In the first part of my interview with Nick Norwood, director of the Carson McCullers Center for Writers and Musicians at Columbus State University, we talked about the universal themes of McCullers’ writing. Today we talk about the strong sense of place in her work and the way Columbus, Georgia, her hometown, informs it.
So we think of Carson McCullers as a writer of the heart but she also has this strong sense of place. How do you see this having lived here a long time? How does Columbus fit into her work?
I once tried to write fiction when I was at the University of North Texas. I also loved poetry but one of the things I noticed about writing fiction is that I could not take myself seriously writing, creating characters who didn’t speak with a Southern accent. For better or worse my characters were gonna have to be Southerners because that was the only way that I could have them speak in what I considered to be an authentic way. It occurs to me that that is partly where Carson is coming from, not just in terms of how characters speak but how they act, and what they eat and all the letters and all of those things — that was her foundation.
You can find all of these different writers who make this remark about your best stuff comes from your childhood. I believe that’s true, I really do. It’s been true in my life as a writer and I believe that it’s true and this is the place where she grew up so it’s the source for all her stuff. The other thing is that she saw firsthand the situation of the poor millworker. So she had that firsthand experience of poverty and that sort of hard life and what it does for instance to race relations. These people are on the lowest rung of the socio-economic ladder for white people and so they’ve got to have somebody that they feel is beneath them—that’s African-Americans. So you can imagine what it’s like being an African-American. So I think all of that stuff informs her work.
You can also find other things in her work where you realize, once you know about her life, “Ah, that had to have been partly where she gained the insight.” For instance, in her second book, [Reflections in a Golden Eye], we have this homosexual army officer and that was one of the things that really angered people [about the book] here in Columbus. One of her best friends was Edwin Peacock, who was a gay soldier here, and through him she met other gay soldiers. This is this thing that people didn’t want to see, didn’t want to recognize, wanted to pretend it didn’t happen. It was dangerous for someone like Edwin Peacock to have someone know this about him but Carson knew it.
So you can find things in her work all the time that show you: “Oh, she had the real experience that she had in Georgia that helped give her the insight about this.” Carson was able to see in her own little town things that relate to the human condition in general. It was like all great writers who end up being able to connect with other people: [through] experiences they have growing up, they’re able to see people beyond just the way that their neighbors try to see them.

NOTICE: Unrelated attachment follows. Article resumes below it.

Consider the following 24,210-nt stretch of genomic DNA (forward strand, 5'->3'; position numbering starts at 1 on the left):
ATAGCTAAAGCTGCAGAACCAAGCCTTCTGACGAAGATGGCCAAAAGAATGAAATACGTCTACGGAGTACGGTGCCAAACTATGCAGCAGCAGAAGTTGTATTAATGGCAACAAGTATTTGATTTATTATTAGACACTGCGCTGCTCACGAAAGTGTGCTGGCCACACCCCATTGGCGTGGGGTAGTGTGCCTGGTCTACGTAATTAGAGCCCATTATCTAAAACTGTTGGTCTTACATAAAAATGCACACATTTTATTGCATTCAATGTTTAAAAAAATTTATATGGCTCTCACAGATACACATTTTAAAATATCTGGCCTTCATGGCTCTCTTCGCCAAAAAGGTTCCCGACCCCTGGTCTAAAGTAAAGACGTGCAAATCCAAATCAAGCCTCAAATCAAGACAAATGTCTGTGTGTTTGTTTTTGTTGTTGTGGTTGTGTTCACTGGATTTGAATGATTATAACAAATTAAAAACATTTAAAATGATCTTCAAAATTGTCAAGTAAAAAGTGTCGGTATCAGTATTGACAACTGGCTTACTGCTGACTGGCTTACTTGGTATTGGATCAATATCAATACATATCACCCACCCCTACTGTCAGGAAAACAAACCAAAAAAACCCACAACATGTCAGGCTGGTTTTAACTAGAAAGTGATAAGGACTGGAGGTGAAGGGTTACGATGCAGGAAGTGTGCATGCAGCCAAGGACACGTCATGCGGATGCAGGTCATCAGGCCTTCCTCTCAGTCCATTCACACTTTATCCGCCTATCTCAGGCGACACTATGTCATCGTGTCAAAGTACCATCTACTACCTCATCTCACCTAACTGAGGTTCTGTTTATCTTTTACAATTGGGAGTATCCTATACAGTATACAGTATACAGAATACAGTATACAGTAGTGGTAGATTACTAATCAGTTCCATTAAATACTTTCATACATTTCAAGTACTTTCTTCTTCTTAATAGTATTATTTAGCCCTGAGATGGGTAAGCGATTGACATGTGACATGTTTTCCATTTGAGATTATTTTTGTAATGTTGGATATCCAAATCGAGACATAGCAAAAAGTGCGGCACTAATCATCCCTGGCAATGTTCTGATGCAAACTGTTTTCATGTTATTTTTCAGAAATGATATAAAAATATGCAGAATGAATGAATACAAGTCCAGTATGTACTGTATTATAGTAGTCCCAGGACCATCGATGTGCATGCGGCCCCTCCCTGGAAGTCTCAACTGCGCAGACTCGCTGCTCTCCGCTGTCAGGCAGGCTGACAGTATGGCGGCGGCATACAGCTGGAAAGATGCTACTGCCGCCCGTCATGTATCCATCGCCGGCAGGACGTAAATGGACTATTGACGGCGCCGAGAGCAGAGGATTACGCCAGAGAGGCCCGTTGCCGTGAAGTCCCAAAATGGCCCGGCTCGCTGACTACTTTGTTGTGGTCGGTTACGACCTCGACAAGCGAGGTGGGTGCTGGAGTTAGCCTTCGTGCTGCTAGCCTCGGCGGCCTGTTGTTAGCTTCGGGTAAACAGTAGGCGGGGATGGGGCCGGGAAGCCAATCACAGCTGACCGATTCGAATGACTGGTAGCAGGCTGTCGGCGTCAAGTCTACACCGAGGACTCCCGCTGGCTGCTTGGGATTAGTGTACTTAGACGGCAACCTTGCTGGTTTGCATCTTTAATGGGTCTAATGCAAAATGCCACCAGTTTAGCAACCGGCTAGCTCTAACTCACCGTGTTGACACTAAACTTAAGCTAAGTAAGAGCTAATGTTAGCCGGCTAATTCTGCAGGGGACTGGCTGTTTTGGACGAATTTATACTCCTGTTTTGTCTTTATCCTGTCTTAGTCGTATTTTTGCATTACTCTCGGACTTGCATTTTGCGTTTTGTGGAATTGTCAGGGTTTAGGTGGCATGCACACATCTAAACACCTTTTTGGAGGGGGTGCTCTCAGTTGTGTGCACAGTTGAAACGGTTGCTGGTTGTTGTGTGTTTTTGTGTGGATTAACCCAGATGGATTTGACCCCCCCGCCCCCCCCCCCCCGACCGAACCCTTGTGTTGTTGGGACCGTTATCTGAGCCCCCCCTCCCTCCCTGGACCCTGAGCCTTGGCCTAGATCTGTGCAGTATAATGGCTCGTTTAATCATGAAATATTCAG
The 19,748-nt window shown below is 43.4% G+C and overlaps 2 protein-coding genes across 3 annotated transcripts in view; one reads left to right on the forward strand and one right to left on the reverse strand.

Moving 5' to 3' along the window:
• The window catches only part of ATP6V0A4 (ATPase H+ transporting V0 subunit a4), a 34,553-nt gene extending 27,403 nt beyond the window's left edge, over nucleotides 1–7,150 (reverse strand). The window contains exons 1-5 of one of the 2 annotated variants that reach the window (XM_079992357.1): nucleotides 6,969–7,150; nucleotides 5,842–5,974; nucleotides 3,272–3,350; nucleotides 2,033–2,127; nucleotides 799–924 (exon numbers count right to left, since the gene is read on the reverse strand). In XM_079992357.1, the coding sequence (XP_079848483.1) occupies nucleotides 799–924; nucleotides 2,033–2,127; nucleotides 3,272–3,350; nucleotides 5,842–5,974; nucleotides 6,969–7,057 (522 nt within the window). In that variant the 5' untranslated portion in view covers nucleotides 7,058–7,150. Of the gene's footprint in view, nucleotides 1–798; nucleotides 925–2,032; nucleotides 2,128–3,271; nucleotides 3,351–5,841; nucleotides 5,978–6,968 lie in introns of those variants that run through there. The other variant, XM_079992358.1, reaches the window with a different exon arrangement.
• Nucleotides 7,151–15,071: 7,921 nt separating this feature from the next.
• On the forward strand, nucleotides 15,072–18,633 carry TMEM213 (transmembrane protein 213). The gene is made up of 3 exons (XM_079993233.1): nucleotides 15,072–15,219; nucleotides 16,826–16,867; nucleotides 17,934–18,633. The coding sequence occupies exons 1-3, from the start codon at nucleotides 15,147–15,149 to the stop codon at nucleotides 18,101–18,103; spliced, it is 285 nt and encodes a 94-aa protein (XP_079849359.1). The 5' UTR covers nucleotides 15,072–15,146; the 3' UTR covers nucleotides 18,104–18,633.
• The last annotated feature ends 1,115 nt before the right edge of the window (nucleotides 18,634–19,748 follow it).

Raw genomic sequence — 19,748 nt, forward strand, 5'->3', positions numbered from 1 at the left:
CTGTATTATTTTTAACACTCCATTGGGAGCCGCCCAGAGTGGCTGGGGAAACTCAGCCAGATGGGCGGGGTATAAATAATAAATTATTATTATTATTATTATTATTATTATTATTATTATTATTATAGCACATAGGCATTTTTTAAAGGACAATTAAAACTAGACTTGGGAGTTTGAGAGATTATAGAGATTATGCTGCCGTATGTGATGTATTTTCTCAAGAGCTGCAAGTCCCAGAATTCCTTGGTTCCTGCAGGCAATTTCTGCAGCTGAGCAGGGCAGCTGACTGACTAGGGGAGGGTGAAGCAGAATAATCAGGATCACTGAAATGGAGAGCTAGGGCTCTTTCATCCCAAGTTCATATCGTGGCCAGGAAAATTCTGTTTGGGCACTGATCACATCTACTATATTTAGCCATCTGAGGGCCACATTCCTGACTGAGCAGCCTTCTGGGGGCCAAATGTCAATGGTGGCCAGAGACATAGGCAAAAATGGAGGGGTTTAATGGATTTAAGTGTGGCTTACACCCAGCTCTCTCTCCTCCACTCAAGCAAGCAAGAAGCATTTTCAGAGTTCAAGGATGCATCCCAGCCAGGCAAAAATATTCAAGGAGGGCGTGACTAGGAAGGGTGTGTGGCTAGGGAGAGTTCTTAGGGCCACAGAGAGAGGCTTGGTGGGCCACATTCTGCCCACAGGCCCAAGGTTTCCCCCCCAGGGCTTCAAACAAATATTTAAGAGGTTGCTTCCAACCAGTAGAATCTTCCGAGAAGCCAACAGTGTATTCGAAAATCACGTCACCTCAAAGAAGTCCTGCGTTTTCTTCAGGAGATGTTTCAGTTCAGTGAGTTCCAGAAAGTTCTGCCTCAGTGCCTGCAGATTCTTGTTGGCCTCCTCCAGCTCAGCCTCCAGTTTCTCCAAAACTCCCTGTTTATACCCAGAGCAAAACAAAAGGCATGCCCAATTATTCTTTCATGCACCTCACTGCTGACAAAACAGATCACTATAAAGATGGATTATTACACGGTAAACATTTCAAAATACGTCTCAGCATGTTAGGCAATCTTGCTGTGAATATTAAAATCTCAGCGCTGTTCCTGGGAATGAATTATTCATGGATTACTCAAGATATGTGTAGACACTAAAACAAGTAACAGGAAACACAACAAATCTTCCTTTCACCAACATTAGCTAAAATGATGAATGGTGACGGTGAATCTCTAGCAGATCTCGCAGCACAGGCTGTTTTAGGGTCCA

They’re both insiders and outsiders. She grew up Lula Carson; that’s about as Southern as you can get and she loved Southern food. if you’ve ever heard her voice—I have people from Columbus tell me, that’s not just a Georgia accent that’s a Columbus accent that you hear there.
So she’s an insider but on the other hand she was an outsider and was shunned by a lot of people because she was ‘weird.’ That’s the term that they always used to refer to her from the beginning. She didn’t dress right; she was much more interested in the society of books than she was with society of her neighbors. She was just a young person who remained aloof and was mocked and didn’t care, which rural people do not like. So she was an outsider which allowed her to observe them more objectively than most people who are from a place are able to do. That’s where Columbus shows up in her work. She was able to see, in Columbus, so many different facets of the human experience in this one place.
Maybe that has something to do with the particular place because even though it’s a relatively small town, it was about 40,000 when she was growing up, it’s kind of interesting the number of people from different walks of life, to use that cliché, but also from different geographic regions that this place brings together. Fort Benning is huge and when you start reading about the history of the army in the 20th century, all the major players came through this place.
Eisenhower was the commandant at one point. Rusty Calley was tried here [for the My Lai massacre in Vietnam] and then spent most of the rest of his life living in this town. My partner lives a few blocks from where Omar Bradley had lived around the corner from her house. Still, as a teacher at Columbus State, I teach students who come from all over the country and even from different parts of the world because of Fort Benning. Then there’s the Coca-cola connection and the cotton mills that drew in all of this industry. So it was, in a way, a good place to soak up humanity.